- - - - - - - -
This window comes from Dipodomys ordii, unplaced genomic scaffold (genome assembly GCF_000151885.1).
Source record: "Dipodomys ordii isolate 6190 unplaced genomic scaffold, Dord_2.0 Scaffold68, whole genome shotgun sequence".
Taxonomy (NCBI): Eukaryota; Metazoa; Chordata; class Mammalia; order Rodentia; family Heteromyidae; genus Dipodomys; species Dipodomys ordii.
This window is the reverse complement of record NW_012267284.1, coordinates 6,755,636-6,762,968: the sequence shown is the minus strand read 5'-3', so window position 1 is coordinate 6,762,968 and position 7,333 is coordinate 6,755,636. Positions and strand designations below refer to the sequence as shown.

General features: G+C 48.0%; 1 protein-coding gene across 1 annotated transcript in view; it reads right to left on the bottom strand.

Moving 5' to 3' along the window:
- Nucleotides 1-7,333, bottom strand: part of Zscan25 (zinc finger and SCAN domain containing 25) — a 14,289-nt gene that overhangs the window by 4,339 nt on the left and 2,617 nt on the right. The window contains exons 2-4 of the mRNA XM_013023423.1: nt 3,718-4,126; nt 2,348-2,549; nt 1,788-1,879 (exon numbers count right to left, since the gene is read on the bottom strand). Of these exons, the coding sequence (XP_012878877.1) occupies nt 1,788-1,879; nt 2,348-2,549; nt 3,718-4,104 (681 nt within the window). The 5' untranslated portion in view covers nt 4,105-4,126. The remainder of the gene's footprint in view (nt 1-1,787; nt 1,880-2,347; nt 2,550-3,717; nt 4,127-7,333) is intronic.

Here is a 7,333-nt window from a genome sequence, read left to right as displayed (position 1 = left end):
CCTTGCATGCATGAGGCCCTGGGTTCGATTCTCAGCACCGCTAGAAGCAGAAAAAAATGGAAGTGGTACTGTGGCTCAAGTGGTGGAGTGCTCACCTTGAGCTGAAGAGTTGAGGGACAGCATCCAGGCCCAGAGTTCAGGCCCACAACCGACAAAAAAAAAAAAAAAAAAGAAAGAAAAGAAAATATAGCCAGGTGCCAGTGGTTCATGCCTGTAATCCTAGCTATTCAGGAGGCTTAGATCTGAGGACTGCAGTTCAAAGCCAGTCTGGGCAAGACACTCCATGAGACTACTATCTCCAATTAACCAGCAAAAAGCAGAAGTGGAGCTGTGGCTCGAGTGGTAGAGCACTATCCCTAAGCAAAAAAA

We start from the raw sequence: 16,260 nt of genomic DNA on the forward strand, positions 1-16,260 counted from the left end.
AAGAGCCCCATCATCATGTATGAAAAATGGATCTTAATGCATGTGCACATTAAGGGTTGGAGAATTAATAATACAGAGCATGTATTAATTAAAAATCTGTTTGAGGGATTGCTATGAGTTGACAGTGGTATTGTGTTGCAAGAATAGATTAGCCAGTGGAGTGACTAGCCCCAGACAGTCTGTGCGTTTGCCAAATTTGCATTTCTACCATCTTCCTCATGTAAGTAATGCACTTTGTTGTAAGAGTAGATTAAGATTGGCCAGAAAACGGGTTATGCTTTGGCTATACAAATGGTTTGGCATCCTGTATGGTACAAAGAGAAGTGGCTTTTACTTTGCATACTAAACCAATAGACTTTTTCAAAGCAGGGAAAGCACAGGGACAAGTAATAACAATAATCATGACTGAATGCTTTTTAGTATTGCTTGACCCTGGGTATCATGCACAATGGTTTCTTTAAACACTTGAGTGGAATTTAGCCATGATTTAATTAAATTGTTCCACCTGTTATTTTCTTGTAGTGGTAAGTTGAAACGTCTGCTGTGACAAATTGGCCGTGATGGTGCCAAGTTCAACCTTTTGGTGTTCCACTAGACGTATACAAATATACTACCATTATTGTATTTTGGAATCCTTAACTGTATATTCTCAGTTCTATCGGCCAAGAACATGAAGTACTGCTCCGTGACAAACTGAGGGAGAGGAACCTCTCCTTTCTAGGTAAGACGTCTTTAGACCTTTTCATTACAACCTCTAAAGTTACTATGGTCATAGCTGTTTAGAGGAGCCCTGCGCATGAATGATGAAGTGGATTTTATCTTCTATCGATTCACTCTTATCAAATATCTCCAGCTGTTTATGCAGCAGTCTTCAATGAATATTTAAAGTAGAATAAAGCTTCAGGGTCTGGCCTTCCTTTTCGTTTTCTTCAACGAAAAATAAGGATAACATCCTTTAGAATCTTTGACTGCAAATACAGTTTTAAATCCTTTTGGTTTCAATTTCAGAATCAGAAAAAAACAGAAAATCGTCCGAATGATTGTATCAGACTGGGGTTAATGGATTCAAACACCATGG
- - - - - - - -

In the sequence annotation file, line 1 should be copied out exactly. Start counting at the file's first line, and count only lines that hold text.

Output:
This window comes from Dipodomys ordii, unplaced genomic scaffold (genome assembly GCF_000151885.1).